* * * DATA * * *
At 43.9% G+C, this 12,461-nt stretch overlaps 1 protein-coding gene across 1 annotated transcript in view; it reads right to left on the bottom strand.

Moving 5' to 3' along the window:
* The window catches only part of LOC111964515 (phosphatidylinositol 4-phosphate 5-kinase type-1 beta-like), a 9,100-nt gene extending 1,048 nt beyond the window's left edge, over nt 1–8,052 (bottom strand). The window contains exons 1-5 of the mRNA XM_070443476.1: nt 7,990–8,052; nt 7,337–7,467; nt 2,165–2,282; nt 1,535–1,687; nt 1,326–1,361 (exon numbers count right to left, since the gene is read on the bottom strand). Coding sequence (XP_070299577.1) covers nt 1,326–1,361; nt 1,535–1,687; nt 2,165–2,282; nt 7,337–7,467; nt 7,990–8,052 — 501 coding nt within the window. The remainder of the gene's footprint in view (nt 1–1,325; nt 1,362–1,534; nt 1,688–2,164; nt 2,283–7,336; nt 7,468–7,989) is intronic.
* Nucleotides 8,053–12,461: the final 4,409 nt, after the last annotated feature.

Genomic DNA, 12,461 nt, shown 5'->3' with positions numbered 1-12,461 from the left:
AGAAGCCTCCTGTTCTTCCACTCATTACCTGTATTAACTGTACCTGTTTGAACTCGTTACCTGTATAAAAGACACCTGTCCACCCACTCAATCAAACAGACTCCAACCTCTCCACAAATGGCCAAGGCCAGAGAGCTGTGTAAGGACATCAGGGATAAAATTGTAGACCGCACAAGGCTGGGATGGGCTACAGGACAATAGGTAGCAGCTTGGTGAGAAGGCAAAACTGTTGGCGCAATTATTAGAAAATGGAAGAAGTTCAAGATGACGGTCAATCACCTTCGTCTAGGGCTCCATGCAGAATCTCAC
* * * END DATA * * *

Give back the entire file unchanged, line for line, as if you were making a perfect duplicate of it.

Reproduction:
At 43.9% G+C, this 12,461-nt stretch overlaps 1 protein-coding gene across 1 annotated transcript in view; it reads right to left on the bottom strand.

Moving 5' to 3' along the window:
* The window catches only part of LOC111964515 (phosphatidylinositol 4-phosphate 5-kinase type-1 beta-like), a 9,100-nt gene extending 1,048 nt beyond the window's left edge, over nt 1–8,052 (bottom strand). The window contains exons 1-5 of the mRNA XM_070443476.1: nt 7,990–8,052; nt 7,337–7,467; nt 2,165–2,282; nt 1,535–1,687; nt 1,326–1,361 (exon numbers count right to left, since the gene is read on the bottom strand). Coding sequence (XP_070299577.1) covers nt 1,326–1,361; nt 1,535–1,687; nt 2,165–2,282; nt 7,337–7,467; nt 7,990–8,052 — 501 coding nt within the window. The remainder of the gene's footprint in view (nt 1–1,325; nt 1,362–1,534; nt 1,688–2,164; nt 2,283–7,336; nt 7,468–7,989) is intronic.
* Nucleotides 8,053–12,461: the final 4,409 nt, after the last annotated feature.

Genomic DNA, 12,461 nt, shown 5'->3' with positions numbered 1-12,461 from the left:
AGAAGCCTCCTGTTCTTCCACTCATTACCTGTATTAACTGTACCTGTTTGAACTCGTTACCTGTATAAAAGACACCTGTCCACCCACTCAATCAAACAGACTCCAACCTCTCCACAAATGGCCAAGGCCAGAGAGCTGTGTAAGGACATCAGGGATAAAATTGTAGACCGCACAAGGCTGGGATGGGCTACAGGACAATAGGTAGCAGCTTGGTGAGAAGGCAAAACTGTTGGCGCAATTATTAGAAAATGGAAGAAGTTCAAGATGACGGTCAATCACCTTCGTCTAGGGCTCCATGCAGAATCTCAC